Every so often unexpected reminders of 1793 still resurface in Lyon:  In 1991 three decapitated skeletons, presumed to be victims of the guillotine, were discovered by construction workers building an underground parking lot in front of the Hôtel de Ville.
 Los Angeles Times, 27.5.1991.

The victims 

In 1911 the Lyon historian Antonin Portallier produced a detailed biographical listing of those executed; he  counted 1905 condemned to death between the 12th October 1793 and the 16th April 1794, of which 1876 were actually executed: 721 were guillotined and 1155 were shot, either individually or in the mitraillades.   Three quarters of the deaths took place under the Revolutionary Commission after mid-December.

The text is available on Gallica: 
Antonin Portallier, Tableau général des victimes et martyrs de la Révolution en Lyonnais, Forez et Beaujolais (1911)

In 1925 a official report and list was produced for the Commission in charge of the commemorative Monument des Brotteaux.  This was reproduced in facsimile in 1989 but this is not now generally available.  It presumably provided the basis for the lists displayed in the memorial chapel, which include ages and professions as well as names.

The information service of the Lyon Muncipal Library, quotes from the report:

During the Terror from 12th October to 6th April 1794, there perished two thousand people of all ranks and ages, arrested without motive, condemned without defence and struck down without mercy.

The lists of the dead do not include the names of the defenders who perished on the 29th May, or during the siege and final assault; nor those of the Lyonnais who died in the prisons where thousands of citizens, women, and priest were detained as suspects.  They are buried in the cemeteries of  Loyasse, la Quarantaine, Saint-Georges, Saint-Irénée, Saint-Paul, les Chazaux, la Croix-Rousse, etc. 

Many proscribed priests risked death, taking refuge among the faithful, administer the sacraments and celebrating mass in woods, isolated farms and poor dwellings in the city;  in Lyon they went into the prisons and waited by the guillotine on the place des Terreaux or at the entry of the pont Morand, in order to give final absolution to the condemned.

Maurice De BOISSIEU  Le monument religieux des Brotteaux. Historique de la commission. Liste des victimes du siège de Lyon  1925.

Here is a copy which was recently sold: 

In 2014 the Japanese historian Takashi Koï  published a new statistical study. He himself provides a summary on the blog "La Révolution et nous": his numbers vary only marginally from those of Portallier.

Takashi Koï's findings lend support to the idea that executions under Couthon were mainly confined to the leaders of the insurrection. Total numbers condemned to death were 215, 102 for the Commission militaire and 113 for the Commission de justice populaire. Of these 86% of those condemned by the military tribunal were officers in the Lyonnais army and 77% of those condemned by the Commission de justice populaire officeholders in the rebel administration.  Executions ran at about three per day and acquittals were more numerous than death sentences.  Most common soldiers and all those under the age of nineteen were acquitted. There was a definite social bias against the rich but, according to Takashi Koï, this reflected the pattern of denunciations in the local sections rather than a policy imposed by the representatives of the Convention.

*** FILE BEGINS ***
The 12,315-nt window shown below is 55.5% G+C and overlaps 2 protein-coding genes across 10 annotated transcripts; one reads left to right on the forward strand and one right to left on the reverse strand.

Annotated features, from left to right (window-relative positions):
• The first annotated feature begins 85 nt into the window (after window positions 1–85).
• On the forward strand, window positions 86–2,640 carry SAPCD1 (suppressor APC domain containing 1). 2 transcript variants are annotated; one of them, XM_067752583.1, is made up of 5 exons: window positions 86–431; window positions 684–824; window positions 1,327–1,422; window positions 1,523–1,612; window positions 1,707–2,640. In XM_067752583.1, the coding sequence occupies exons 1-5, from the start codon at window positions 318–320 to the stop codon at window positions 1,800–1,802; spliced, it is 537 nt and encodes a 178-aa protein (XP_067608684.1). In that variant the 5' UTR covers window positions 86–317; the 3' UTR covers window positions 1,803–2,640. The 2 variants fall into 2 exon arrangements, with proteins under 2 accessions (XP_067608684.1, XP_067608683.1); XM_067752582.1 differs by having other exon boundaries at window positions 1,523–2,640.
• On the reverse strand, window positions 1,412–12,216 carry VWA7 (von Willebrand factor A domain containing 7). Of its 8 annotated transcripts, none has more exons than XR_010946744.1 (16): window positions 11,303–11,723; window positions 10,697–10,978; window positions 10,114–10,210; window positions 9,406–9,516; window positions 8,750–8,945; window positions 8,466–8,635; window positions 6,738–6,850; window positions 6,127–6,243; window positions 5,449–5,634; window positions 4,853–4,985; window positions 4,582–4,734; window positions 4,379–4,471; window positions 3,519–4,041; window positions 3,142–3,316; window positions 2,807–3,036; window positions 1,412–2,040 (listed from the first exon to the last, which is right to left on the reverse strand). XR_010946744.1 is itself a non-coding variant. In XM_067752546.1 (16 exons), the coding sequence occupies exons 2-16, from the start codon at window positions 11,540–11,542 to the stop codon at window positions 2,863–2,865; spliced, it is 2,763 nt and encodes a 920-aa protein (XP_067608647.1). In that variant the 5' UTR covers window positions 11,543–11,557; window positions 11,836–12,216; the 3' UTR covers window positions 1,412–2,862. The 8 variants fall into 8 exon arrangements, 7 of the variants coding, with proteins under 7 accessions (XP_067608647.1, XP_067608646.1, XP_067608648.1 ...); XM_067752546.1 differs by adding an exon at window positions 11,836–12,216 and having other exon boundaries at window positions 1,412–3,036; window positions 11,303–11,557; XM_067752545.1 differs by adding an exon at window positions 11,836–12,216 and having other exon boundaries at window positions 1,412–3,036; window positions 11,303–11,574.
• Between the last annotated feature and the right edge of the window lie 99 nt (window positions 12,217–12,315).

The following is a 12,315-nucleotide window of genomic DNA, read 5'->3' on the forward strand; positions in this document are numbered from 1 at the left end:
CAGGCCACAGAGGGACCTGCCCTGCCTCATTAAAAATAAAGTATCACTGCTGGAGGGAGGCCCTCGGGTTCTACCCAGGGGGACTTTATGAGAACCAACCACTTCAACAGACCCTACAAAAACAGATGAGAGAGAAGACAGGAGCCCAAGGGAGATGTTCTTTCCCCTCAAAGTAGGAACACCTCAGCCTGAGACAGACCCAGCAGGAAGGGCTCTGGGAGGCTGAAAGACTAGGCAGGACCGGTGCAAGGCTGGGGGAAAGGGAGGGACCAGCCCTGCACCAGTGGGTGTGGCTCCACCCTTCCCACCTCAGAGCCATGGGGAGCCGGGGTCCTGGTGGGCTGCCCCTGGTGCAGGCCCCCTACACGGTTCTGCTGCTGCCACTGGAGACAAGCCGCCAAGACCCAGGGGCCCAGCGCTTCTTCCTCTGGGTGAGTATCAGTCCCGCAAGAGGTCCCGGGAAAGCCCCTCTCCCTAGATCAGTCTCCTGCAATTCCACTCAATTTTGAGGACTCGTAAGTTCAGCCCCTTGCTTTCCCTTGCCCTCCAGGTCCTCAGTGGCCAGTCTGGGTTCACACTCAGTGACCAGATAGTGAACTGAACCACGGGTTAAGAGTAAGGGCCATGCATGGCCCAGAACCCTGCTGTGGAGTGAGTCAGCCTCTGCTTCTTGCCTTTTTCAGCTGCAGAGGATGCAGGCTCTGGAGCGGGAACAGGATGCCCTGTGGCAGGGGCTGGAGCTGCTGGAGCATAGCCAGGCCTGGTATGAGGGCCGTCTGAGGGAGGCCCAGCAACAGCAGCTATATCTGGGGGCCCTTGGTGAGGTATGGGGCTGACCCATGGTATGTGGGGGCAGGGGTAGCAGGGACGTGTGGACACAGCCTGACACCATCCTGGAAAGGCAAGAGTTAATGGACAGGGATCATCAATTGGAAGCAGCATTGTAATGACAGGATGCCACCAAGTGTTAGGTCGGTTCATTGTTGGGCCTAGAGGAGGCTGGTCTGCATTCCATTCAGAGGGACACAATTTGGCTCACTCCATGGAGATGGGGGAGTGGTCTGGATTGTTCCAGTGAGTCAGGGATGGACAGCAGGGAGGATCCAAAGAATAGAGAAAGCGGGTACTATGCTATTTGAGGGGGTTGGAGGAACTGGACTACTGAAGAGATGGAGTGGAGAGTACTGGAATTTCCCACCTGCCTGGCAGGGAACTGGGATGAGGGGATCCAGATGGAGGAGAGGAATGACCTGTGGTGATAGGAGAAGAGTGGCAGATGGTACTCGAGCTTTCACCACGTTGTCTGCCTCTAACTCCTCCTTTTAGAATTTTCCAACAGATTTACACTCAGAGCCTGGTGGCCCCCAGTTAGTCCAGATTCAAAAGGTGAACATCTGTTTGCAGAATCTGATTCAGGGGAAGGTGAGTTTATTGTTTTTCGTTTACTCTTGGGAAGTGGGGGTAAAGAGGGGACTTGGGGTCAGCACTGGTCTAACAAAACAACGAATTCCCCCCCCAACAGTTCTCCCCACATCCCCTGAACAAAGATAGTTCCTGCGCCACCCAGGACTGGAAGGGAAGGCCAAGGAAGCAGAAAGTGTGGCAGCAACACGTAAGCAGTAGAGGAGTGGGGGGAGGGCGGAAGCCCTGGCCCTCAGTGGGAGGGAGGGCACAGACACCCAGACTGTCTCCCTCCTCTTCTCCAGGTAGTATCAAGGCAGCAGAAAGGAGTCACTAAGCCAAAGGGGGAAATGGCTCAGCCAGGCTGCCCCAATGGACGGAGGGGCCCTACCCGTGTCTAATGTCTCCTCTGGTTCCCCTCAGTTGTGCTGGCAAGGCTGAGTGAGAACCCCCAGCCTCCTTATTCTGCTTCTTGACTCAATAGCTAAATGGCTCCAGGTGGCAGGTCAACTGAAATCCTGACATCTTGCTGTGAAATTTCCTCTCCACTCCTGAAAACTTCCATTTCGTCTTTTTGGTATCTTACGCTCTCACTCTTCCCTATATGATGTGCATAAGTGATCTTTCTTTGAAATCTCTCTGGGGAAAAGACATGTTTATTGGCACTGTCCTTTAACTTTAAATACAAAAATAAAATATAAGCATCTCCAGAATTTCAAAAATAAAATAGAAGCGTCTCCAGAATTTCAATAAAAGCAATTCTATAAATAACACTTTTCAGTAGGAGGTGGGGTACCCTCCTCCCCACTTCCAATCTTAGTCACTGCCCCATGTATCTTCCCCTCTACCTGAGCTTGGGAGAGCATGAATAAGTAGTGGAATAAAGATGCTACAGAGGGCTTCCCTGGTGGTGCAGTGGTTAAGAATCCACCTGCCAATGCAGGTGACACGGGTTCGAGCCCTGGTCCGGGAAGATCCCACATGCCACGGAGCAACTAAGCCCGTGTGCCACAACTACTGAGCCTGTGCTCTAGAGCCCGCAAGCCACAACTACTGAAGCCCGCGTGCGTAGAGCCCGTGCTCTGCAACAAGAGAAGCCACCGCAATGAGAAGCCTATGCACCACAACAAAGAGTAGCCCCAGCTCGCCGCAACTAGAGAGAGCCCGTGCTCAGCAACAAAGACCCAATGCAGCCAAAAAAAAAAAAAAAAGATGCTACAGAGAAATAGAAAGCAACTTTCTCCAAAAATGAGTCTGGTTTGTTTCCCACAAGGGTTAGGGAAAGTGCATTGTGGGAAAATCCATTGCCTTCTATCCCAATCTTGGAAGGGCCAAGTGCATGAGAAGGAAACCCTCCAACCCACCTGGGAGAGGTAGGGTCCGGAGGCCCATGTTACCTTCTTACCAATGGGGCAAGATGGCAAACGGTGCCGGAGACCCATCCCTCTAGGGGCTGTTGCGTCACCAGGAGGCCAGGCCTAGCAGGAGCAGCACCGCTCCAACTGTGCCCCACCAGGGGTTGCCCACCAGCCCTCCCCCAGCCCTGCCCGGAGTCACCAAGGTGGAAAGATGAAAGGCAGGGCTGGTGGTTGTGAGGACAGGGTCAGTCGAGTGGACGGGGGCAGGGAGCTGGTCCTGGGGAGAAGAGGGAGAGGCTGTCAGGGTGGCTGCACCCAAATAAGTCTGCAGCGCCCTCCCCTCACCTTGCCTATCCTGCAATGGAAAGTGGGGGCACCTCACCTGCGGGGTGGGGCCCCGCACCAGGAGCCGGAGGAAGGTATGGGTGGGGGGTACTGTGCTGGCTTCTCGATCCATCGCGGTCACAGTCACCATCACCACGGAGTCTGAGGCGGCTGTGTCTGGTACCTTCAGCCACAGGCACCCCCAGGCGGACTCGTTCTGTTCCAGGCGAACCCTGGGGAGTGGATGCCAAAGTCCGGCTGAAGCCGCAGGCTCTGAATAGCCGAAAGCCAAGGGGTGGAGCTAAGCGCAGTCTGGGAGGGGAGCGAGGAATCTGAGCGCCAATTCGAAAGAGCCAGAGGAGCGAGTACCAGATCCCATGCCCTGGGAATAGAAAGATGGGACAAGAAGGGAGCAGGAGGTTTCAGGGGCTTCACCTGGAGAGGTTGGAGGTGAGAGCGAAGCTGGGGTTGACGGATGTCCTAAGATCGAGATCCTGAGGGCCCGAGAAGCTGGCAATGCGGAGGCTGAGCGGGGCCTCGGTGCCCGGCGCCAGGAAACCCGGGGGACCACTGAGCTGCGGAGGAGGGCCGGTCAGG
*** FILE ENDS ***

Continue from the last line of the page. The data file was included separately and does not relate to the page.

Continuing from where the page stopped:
Under the Commission Révolutionnaire here was a dramatic increased rate of executions, though the new tribunal still acquitted almost as many as it condemned (1 669 acquitted as opposed to 1683 found guilty).  The total number accused represented up to 10% of heads of household in most districts of the city.  

What was the socio-economic breakdown?
Those categorised by Takashi Koï as "the rich" were a fifth of the city's population but funished 43% of those condemned to death by the Commission Révolutionnaire. Officials and members of the liberal professions were heavily represented and, among those drawn from outside Lyon, priests and former nobility. (103 names on the Brotteaux tablets are priests or members of religious  orders).  In contrast the "popular" category - silk workers, labourers and servants - were third of the total population but only 10% of the condemned. 

It is obviously difficult to unravel the bias of the tribunal from the underlying complexion of the rebellion;  historians like Bill Edmonds, have emphasised that the insurrection in Lyon originated in the sections and was republican and popular in nature.

Visitors to the chapel are generally struck most of all by the diversity of the executed: for example:
"Examination of the list by age: 19, 22, 24, 35, 41, 60, …. and profession:  épicier, commis, greffier, boulanger, chandelier, domestique, tailleur, rentier, négociant, marchand de tabac, agriculteur … ; shows the great variety of individuals."

General references

Jean-Jacques Tijet, "1793 à Lyon, l'année terrible", Histoires choisies de Lyon (2016)

"1793-1794: Les tribunaux Revolutionnaires lyonnais", SEHRI - Le Blog.

Documentation Lyon et Rhône-Alpes, Bibliothèque municipale de Lyon, Guichet de savoir:
Various entries:

Takashi Koï "La Révolution française à Lyon – liberté ou égalité" , posted on
La Révolution et nous (blog by Claude Guillon) 1.8.2014.